The movements of the eyes can induce those of the fingers that enter the PIN code or the unlocking pattern. A discrete attack and relatively effective.
The next time you enter your PIN or unlock pattern on your smartphone, make sure there is no camera pointing at you. Or wear tinted glasses. Because it is possible to become your secret code from the movements that make your eyes while you tap on your screen. This is what researchers from the universities of Delaware and Arizona have just proved, at the IEEE S & P 2018 conference in San Francisco. They named their attack “EyeTell”.
Thus, these researchers filmed the eyes of 22 people with a Panasonic HCV7000 camcorder a few meters away, while they entered PIN codes on an iPhone 6s or unlocking schemes on a Nexus 6. The videos were then analyzed by a batteries of image detection and sorting algorithms to deduce the movement of the fingers.
The results are rather interesting. PIN codes and patterns could be found with a respective probability of 57% and 39%. Better: the system can offer a dozen potential secret codes with a probability of 75.3% and 80% respectively to find that of the person targeted.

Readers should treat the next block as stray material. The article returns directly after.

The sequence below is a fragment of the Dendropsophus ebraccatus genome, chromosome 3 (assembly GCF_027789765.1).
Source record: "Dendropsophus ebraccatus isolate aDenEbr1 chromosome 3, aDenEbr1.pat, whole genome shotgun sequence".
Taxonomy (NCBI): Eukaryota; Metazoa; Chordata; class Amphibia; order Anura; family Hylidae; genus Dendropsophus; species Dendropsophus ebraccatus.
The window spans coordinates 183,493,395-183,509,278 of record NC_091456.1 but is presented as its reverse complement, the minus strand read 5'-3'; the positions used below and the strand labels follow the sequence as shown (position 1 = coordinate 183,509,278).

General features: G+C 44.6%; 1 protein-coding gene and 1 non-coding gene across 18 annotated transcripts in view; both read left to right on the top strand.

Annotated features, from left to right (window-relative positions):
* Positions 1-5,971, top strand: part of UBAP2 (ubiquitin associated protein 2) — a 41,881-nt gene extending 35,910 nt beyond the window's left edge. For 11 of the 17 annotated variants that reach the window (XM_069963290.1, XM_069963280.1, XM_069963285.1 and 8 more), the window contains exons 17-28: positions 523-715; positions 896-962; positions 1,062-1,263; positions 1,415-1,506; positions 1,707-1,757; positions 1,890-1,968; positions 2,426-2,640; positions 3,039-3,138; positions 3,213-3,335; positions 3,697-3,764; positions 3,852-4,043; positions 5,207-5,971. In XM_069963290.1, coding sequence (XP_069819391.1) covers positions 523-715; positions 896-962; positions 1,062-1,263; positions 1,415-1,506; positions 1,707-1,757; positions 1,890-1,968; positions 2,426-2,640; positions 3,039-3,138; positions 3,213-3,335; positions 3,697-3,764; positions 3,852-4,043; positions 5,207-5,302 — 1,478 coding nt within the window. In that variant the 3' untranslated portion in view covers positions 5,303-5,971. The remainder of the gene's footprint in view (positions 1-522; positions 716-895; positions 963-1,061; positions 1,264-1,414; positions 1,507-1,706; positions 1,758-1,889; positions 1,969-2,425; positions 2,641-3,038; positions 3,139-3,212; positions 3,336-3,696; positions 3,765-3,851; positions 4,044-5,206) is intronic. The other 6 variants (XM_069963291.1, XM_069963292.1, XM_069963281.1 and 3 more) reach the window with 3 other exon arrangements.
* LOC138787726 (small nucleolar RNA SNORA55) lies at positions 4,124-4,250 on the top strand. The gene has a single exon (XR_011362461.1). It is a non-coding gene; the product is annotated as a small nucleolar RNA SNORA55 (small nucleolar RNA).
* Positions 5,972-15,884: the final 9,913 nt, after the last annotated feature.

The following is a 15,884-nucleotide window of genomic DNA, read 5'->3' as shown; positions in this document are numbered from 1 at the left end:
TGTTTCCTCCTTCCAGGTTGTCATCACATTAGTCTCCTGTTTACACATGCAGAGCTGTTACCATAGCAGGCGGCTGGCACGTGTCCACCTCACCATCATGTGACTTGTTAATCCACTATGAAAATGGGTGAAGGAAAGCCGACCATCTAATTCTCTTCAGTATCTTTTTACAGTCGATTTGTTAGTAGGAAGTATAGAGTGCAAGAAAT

What have a good chance to unlock the device softly while avoiding a possible deletion of data (if the user has enabled this type of option).
The EyeTell attack also allows to find an alphanumeric password with a probability of 48%. This considerably reduces the time required for a possible brute force attack.
Paradoxically, the detection rate increases with the complexity of the secret code. A diagram with eight segments is easier to find than a diagram with four segments, the detection rate can sometimes increase by 18 points.
Similarly, a PIN code with 6 digits will be revealed faster than a PIN code with 4 digits, with a probability difference of up to 6%. This is because the complexity of the code reduces the number of possibilities in the sorting algorithm.
To protect against this type of attack, it’s quite simple, just wear sunglasses. But it’s not always very practical. Another solution is to practice entering your secret code without moving your eyes. Or very quickly, to bring down the detection rate.
This is not the first time researchers have been trying to guess keyboard strikes from movement or physical emanations. In 2015, researchers showed that we could transform the microphones of a smartphone or the sensors of a connected watch into a keylogger. Other, even more strange, routes have been explored in recent years, such as the interference of finger movements with Wi-Fi waves (WindTalker, WiKey). On smartphones, these attacks will be less and less effective as biometric authentication … which is not flawless either.
Source : 01net